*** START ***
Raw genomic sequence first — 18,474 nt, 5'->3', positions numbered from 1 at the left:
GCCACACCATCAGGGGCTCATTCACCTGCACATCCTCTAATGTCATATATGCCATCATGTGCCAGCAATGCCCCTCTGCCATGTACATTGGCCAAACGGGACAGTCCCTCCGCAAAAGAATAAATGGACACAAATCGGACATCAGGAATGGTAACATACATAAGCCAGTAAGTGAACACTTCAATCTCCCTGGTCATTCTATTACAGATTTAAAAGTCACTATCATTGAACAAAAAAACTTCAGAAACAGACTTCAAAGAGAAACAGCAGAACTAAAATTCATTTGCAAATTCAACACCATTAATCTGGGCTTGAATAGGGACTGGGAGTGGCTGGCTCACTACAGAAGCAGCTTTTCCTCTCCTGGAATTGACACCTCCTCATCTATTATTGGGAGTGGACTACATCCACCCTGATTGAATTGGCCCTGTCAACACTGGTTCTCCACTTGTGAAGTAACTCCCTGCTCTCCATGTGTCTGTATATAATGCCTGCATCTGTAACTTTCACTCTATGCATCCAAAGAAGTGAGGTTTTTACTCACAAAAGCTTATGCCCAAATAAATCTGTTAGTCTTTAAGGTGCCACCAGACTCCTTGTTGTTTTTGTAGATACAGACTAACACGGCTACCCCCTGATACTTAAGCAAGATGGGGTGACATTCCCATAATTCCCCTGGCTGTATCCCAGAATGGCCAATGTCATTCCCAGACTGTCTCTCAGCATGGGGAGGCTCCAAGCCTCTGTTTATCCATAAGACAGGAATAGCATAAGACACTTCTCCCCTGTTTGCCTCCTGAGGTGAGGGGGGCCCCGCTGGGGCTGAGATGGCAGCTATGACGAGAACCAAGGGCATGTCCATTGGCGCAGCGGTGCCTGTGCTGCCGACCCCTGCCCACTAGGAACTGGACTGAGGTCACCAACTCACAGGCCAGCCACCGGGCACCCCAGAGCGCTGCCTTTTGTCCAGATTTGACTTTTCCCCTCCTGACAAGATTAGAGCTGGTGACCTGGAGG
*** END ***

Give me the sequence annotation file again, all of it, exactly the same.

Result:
Raw genomic sequence first — 18,474 nt, 5'->3', positions numbered from 1 at the left:
GCCACACCATCAGGGGCTCATTCACCTGCACATCCTCTAATGTCATATATGCCATCATGTGCCAGCAATGCCCCTCTGCCATGTACATTGGCCAAACGGGACAGTCCCTCCGCAAAAGAATAAATGGACACAAATCGGACATCAGGAATGGTAACATACATAAGCCAGTAAGTGAACACTTCAATCTCCCTGGTCATTCTATTACAGATTTAAAAGTCACTATCATTGAACAAAAAAACTTCAGAAACAGACTTCAAAGAGAAACAGCAGAACTAAAATTCATTTGCAAATTCAACACCATTAATCTGGGCTTGAATAGGGACTGGGAGTGGCTGGCTCACTACAGAAGCAGCTTTTCCTCTCCTGGAATTGACACCTCCTCATCTATTATTGGGAGTGGACTACATCCACCCTGATTGAATTGGCCCTGTCAACACTGGTTCTCCACTTGTGAAGTAACTCCCTGCTCTCCATGTGTCTGTATATAATGCCTGCATCTGTAACTTTCACTCTATGCATCCAAAGAAGTGAGGTTTTTACTCACAAAAGCTTATGCCCAAATAAATCTGTTAGTCTTTAAGGTGCCACCAGACTCCTTGTTGTTTTTGTAGATACAGACTAACACGGCTACCCCCTGATACTTAAGCAAGATGGGGTGACATTCCCATAATTCCCCTGGCTGTATCCCAGAATGGCCAATGTCATTCCCAGACTGTCTCTCAGCATGGGGAGGCTCCAAGCCTCTGTTTATCCATAAGACAGGAATAGCATAAGACACTTCTCCCCTGTTTGCCTCCTGAGGTGAGGGGGGCCCCGCTGGGGCTGAGATGGCAGCTATGACGAGAACCAAGGGCATGTCCATTGGCGCAGCGGTGCCTGTGCTGCCGACCCCTGCCCACTAGGAACTGGACTGAGGTCACCAACTCACAGGCCAGCCACCGGGCACCCCAGAGCGCTGCCTTTTGTCCAGATTTGACTTTTCCCCTCCTGACAAGATTAGAGCTGGTGACCTGGAGG